Thompson added that he had heard there was no discussion between members of the Orthodox Jewish community and the city, and that he would be “absolutely willing to sit down and talk” about balancing safety and religious practice.

Another Democratic candidate, Erick Salgado, in a speech to the Rabbinical Alliance of America, called MBP “a practice that was commanded by God,” one that had been practiced “since God told Abraham to do so.”

Republican mayoral hopeful Joe Lhota, was reportedly quoted by The Forward as a supporter of the regulation. Based on a video taken by Photo Journalist Shimon Gifter, the Forward concluded that Mr. Lhota’s assessment that the signed consent forms was “a reasonable approach” to tell parents what the risks are, was an expression of supporting the regulation.

However, in a phone conversation with this reporter, Mr. Lhota claimed The Forward took his words out of context. Pointing to the video, in which he says he is opposed to the government regulation or banning religious practices or tradition. Mr. Lhota also said it was the first time he was asked about the issue, and that he intended to study it, and meet with religious leaders in order to solve the issue.

“Look, it requires education,” Mr. Lhota told Jewish students in April, according to the video posted. “Originally the mayor wanted to outright ban it. Now he wants you to sign a piece of paper that acknowledges that you understand it. That’s a reasonable approach. Banning it, no. It’s a reasonable approach to tell you what the risks are. If you understand the risk, and you sign that you understand the risk, then the burden is on you. That a good thing to do. Government shouldn’t tell people what to do, but direct you,” he said. Adding, “I Follow the issue. I have an enormous respect to religion, tradition and culture and all of that.”

Mr. Lhota’s Republican challenger, John Catsimatidis, apparently supports the regulation. A representative for the campaign told the Forward that Catsimatidis “believes a mohel’s work should be regulated by the health department, just like a variety of other procedures are,” and that “we understand the religious implications, but there also has to be a balance with the health implications.”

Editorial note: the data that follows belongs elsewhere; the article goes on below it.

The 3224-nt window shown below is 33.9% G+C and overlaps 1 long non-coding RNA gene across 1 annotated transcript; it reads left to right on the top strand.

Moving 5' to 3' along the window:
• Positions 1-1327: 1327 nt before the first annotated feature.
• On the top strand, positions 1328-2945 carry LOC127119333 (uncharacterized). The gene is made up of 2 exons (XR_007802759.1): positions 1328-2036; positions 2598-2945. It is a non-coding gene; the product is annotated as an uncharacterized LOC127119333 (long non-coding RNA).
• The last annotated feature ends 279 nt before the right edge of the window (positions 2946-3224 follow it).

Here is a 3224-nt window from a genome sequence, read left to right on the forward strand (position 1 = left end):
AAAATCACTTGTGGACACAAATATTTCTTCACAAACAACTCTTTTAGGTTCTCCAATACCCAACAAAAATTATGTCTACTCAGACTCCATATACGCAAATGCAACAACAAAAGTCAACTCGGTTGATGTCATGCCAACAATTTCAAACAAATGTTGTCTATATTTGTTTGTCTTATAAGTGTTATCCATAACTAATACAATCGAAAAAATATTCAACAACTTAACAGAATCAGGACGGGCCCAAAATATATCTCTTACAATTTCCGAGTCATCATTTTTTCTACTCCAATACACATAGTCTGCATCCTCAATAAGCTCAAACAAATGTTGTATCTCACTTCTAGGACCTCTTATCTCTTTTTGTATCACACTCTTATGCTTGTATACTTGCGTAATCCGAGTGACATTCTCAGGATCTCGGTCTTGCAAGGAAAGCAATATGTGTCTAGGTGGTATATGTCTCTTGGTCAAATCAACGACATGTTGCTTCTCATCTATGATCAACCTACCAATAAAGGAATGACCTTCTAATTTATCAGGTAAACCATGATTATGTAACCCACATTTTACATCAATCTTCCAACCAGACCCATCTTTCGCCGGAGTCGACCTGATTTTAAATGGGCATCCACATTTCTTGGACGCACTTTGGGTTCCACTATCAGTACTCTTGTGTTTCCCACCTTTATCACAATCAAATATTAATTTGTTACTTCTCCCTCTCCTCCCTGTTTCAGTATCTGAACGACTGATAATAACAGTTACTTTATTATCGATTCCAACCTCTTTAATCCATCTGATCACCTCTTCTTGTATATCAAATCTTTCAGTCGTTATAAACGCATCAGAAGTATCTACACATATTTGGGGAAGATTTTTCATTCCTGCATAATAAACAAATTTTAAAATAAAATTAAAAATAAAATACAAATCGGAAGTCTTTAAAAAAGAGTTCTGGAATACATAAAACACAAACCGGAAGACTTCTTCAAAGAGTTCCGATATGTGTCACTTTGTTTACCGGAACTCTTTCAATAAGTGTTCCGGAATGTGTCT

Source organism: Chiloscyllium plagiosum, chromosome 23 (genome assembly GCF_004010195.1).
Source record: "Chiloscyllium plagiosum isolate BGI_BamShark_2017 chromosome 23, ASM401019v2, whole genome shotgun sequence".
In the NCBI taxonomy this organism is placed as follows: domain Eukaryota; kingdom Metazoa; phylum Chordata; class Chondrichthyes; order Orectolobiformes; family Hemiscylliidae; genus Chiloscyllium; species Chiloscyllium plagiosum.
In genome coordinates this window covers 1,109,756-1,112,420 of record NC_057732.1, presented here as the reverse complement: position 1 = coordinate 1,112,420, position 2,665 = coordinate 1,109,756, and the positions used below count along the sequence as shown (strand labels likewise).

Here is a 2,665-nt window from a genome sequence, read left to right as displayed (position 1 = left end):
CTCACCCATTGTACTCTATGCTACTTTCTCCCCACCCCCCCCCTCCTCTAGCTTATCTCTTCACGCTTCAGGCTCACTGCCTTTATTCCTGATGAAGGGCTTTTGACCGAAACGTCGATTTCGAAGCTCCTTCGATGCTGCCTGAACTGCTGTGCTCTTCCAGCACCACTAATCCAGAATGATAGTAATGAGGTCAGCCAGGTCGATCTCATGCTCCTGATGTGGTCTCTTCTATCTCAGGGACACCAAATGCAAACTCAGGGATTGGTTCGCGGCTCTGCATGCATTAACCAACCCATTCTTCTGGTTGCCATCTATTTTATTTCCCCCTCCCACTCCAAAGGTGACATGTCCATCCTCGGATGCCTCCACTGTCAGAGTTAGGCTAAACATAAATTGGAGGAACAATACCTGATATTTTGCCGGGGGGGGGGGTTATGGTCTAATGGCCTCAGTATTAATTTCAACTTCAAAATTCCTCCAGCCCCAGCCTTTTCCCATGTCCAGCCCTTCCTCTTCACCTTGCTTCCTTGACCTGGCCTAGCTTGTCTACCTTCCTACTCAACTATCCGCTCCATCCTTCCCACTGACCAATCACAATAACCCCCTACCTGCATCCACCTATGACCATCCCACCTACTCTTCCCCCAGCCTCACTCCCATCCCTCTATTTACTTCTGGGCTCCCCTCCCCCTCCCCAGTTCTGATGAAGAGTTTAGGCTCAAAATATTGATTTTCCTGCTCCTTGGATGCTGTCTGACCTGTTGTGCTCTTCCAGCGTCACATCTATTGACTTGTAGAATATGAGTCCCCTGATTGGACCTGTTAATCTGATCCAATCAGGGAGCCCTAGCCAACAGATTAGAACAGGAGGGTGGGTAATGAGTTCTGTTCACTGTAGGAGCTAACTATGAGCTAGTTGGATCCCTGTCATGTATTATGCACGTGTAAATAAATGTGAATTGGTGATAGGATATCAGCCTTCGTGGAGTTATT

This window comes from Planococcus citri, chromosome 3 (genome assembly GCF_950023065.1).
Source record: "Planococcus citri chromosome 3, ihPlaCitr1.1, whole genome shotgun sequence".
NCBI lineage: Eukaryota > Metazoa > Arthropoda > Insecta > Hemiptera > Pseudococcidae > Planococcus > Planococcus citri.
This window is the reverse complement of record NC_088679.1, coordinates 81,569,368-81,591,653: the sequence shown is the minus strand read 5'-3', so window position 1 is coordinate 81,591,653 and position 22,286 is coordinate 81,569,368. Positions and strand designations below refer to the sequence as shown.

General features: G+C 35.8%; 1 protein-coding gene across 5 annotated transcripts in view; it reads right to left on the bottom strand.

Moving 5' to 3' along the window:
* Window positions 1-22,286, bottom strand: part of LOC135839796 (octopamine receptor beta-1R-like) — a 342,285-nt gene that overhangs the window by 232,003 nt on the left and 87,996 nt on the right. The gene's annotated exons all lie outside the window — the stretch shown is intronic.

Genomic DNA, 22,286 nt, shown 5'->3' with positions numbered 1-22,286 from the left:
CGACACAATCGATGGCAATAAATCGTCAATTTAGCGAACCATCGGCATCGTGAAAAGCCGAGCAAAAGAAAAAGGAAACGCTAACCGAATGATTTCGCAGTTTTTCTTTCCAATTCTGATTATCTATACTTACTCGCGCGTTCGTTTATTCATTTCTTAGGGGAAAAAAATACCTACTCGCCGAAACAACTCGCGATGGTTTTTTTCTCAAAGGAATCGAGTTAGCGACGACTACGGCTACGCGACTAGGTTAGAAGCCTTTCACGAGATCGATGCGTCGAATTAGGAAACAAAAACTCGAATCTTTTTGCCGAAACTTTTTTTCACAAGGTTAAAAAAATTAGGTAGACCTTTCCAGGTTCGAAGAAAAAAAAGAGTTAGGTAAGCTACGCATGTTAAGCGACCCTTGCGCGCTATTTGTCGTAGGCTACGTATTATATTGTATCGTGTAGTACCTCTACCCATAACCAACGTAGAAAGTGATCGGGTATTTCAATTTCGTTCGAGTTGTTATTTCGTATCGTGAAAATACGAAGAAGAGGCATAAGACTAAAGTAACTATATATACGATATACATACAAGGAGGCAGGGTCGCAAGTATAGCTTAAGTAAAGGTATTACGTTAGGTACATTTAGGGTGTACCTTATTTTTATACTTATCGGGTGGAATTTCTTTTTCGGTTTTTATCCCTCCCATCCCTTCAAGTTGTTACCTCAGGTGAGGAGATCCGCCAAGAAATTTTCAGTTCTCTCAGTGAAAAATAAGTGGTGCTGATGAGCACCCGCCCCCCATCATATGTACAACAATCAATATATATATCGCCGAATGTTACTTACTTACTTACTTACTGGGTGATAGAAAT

When this reporter called the Catsimatidis campaign for a response, we were told that Mr. Catsimatidis himself didn’t come clear on the issue yet.

In a statement to the Forward, Democratic front-runner Christine Quinn said the use of signed consent forms to perform MBP “protects religious freedoms” and is the “right policy,” but that the city’s health department “must do a better job in the future with its outreach on sensitive issues in which public health and religious practices intersect.”

Democrat Bill de Blasio said that while the city “has a solemn duty to protect the public health, and we will never compromise on that.” He added that Mayor Michael Bloomberg “was wrong to simply dictate to a community on a matter of religious tradition.” De Blasio added that he would find a solution “that protects the health of newborns and allows freedom of religious practice.”

NYC Mayoral Candidates Heavily Courting Orthodox Jewish Voters

Tuesday, April 9th, 2013

Mew York mayoral candidates are boning up on Jewish law and are learning about Jewish holidays as they attend Jewish events in the race for the large Jewish vote, especially in the Democratic primary.

There are no Jewish candidates to replace Michael Bloomberg, and the lack of a strong Republican candidate more or less puts a Democrat in Gracie Mansion next November.